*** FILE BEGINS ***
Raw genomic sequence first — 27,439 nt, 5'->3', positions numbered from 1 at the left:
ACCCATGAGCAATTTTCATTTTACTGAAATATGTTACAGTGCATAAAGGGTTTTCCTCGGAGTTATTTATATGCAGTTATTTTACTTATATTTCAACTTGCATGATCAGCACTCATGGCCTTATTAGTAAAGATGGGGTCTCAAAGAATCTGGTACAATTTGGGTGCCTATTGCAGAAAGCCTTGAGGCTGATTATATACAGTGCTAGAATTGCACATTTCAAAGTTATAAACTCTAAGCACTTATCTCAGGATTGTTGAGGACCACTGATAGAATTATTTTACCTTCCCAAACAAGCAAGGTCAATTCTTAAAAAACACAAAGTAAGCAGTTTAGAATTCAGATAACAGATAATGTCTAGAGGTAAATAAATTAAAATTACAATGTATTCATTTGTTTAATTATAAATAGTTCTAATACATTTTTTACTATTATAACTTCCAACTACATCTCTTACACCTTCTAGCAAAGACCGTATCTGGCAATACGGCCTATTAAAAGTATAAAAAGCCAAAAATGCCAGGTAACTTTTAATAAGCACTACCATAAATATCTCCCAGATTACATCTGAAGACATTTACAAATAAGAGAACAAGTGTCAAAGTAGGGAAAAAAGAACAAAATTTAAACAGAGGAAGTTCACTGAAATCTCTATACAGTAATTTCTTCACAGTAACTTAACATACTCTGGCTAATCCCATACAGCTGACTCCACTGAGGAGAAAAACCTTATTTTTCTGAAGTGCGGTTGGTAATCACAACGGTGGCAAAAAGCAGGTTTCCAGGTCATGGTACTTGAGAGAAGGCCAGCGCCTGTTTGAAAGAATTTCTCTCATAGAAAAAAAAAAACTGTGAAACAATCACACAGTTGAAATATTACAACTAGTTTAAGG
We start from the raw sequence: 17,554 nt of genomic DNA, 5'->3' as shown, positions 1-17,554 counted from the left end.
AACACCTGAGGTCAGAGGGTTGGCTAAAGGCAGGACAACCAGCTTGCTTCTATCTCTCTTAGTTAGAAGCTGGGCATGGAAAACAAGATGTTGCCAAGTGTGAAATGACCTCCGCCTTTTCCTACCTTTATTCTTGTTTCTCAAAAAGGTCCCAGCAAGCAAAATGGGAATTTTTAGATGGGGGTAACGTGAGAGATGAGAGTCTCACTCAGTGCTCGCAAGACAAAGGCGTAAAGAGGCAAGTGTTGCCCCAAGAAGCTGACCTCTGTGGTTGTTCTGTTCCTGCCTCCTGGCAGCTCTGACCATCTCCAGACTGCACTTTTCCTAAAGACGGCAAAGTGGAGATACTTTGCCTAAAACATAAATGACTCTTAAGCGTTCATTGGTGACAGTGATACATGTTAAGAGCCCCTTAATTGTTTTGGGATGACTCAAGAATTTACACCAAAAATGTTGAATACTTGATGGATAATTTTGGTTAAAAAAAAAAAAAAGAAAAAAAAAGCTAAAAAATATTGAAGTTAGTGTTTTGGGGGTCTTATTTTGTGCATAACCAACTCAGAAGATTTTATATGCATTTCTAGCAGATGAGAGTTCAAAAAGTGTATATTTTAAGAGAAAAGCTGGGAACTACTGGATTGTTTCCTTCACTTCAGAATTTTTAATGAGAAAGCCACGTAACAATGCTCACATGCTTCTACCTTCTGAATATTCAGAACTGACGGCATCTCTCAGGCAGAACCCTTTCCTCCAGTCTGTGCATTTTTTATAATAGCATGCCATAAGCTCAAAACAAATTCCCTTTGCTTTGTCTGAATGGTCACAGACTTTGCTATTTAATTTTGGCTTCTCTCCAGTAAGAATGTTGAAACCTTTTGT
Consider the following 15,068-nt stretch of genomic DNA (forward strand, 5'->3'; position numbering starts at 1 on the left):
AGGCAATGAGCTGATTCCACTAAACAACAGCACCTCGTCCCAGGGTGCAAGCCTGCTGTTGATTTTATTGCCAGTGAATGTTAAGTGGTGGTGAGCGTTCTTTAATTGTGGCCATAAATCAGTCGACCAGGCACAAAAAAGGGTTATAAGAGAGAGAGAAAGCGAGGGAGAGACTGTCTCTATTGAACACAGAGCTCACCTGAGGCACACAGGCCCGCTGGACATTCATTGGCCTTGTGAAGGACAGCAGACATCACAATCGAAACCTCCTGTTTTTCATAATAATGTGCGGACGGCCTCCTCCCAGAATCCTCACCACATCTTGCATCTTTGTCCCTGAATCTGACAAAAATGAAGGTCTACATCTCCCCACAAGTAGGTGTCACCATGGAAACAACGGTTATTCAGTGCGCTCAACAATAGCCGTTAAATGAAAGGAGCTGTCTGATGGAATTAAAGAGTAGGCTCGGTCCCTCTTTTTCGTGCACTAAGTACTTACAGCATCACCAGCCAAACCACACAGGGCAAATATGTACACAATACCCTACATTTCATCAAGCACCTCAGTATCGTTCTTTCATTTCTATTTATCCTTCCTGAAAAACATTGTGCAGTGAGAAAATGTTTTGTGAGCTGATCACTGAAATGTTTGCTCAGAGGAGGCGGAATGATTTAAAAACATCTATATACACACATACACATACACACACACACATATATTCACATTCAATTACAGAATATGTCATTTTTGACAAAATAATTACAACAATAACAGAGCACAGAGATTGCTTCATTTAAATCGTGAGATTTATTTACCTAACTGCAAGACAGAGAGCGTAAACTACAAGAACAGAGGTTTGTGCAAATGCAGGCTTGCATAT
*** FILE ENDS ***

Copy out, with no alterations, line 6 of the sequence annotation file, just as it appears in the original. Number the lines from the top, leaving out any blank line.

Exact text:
AGGCAATGAGCTGATTCCACTAAACAACAGCACCTCGTCCCAGGGTGCAAGCCTGCTGTTGATTTTATTGCCAGTGAATGTTAAGTGGTGGTGAGCGTTCTTTAATTGTGGCCATAAATCAGTCGACCAGGCACAAAAAAGGGTTATAAGAGAGAGAGAAAGCGAGGGAGAGACTGTCTCTATTGAACACAGAGCTCACCTGAGGCACACAGGCCCGCTGGACATTCATTGGCCTTGTGAAGGACAGCAGACATCACAATCGAAACCTCCTGTTTTTCATAATAATGTGCGGACGGCCTCCTCCCAGAATCCTCACCACATCTTGCATCTTTGTCCCTGAATCTGACAAAAATGAAGGTCTACATCTCCCCACAAGTAGGTGTCACCATGGAAACAACGGTTATTCAGTGCGCTCAACAATAGCCGTTAAATGAAAGGAGCTGTCTGATGGAATTAAAGAGTAGGCTCGGTCCCTCTTTTTCGTGCACTAAGTACTTACAGCATCACCAGCCAAACCACACAGGGCAAATATGTACACAATACCCTACATTTCATCAAGCACCTCAGTATCGTTCTTTCATTTCTATTTATCCTTCCTGAAAAACATTGTGCAGTGAGAAAATGTTTTGTGAGCTGATCACTGAAATGTTTGCTCAGAGGAGGCGGAATGATTTAAAAACATCTATATACACACATACACATACACACACACACATATATTCACATTCAATTACAGAATATGTCATTTTTGACAAAATAATTACAACAATAACAGAGCACAGAGATTGCTTCATTTAAATCGTGAGATTTATTTACCTAACTGCAAGACAGAGAGCGTAAACTACAAGAACAGAGGTTTGTGCAAATGCAGGCTTGCATAT